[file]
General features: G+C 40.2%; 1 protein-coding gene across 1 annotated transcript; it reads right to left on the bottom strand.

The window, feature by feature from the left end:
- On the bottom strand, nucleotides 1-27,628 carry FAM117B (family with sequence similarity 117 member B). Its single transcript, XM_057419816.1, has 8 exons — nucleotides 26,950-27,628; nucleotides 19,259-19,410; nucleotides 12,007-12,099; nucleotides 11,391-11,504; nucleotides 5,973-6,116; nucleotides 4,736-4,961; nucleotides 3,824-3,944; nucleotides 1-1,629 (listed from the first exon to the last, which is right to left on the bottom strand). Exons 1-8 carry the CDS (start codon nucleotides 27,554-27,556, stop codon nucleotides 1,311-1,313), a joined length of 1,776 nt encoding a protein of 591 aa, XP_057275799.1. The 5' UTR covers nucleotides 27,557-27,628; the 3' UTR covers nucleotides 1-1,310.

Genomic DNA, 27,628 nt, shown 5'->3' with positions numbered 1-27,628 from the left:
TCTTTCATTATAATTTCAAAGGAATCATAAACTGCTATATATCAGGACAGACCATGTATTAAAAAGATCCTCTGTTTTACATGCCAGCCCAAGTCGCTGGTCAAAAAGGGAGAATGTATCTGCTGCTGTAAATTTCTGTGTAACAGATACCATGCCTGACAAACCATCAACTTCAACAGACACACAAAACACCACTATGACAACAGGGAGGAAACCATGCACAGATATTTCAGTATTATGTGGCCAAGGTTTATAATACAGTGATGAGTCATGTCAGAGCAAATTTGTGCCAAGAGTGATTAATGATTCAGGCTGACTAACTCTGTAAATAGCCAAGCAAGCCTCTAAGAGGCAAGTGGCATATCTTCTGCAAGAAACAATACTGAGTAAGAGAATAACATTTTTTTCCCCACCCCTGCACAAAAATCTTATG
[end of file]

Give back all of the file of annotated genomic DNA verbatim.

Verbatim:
General features: G+C 40.2%; 1 protein-coding gene across 1 annotated transcript; it reads right to left on the bottom strand.

The window, feature by feature from the left end:
- On the bottom strand, nucleotides 1-27,628 carry FAM117B (family with sequence similarity 117 member B). Its single transcript, XM_057419816.1, has 8 exons — nucleotides 26,950-27,628; nucleotides 19,259-19,410; nucleotides 12,007-12,099; nucleotides 11,391-11,504; nucleotides 5,973-6,116; nucleotides 4,736-4,961; nucleotides 3,824-3,944; nucleotides 1-1,629 (listed from the first exon to the last, which is right to left on the bottom strand). Exons 1-8 carry the CDS (start codon nucleotides 27,554-27,556, stop codon nucleotides 1,311-1,313), a joined length of 1,776 nt encoding a protein of 591 aa, XP_057275799.1. The 5' UTR covers nucleotides 27,557-27,628; the 3' UTR covers nucleotides 1-1,310.

Genomic DNA, 27,628 nt, shown 5'->3' with positions numbered 1-27,628 from the left:
TCTTTCATTATAATTTCAAAGGAATCATAAACTGCTATATATCAGGACAGACCATGTATTAAAAAGATCCTCTGTTTTACATGCCAGCCCAAGTCGCTGGTCAAAAAGGGAGAATGTATCTGCTGCTGTAAATTTCTGTGTAACAGATACCATGCCTGACAAACCATCAACTTCAACAGACACACAAAACACCACTATGACAACAGGGAGGAAACCATGCACAGATATTTCAGTATTATGTGGCCAAGGTTTATAATACAGTGATGAGTCATGTCAGAGCAAATTTGTGCCAAGAGTGATTAATGATTCAGGCTGACTAACTCTGTAAATAGCCAAGCAAGCCTCTAAGAGGCAAGTGGCATATCTTCTGCAAGAAACAATACTGAGTAAGAGAATAACATTTTTTTCCCCACCCCTGCACAAAAATCTTATG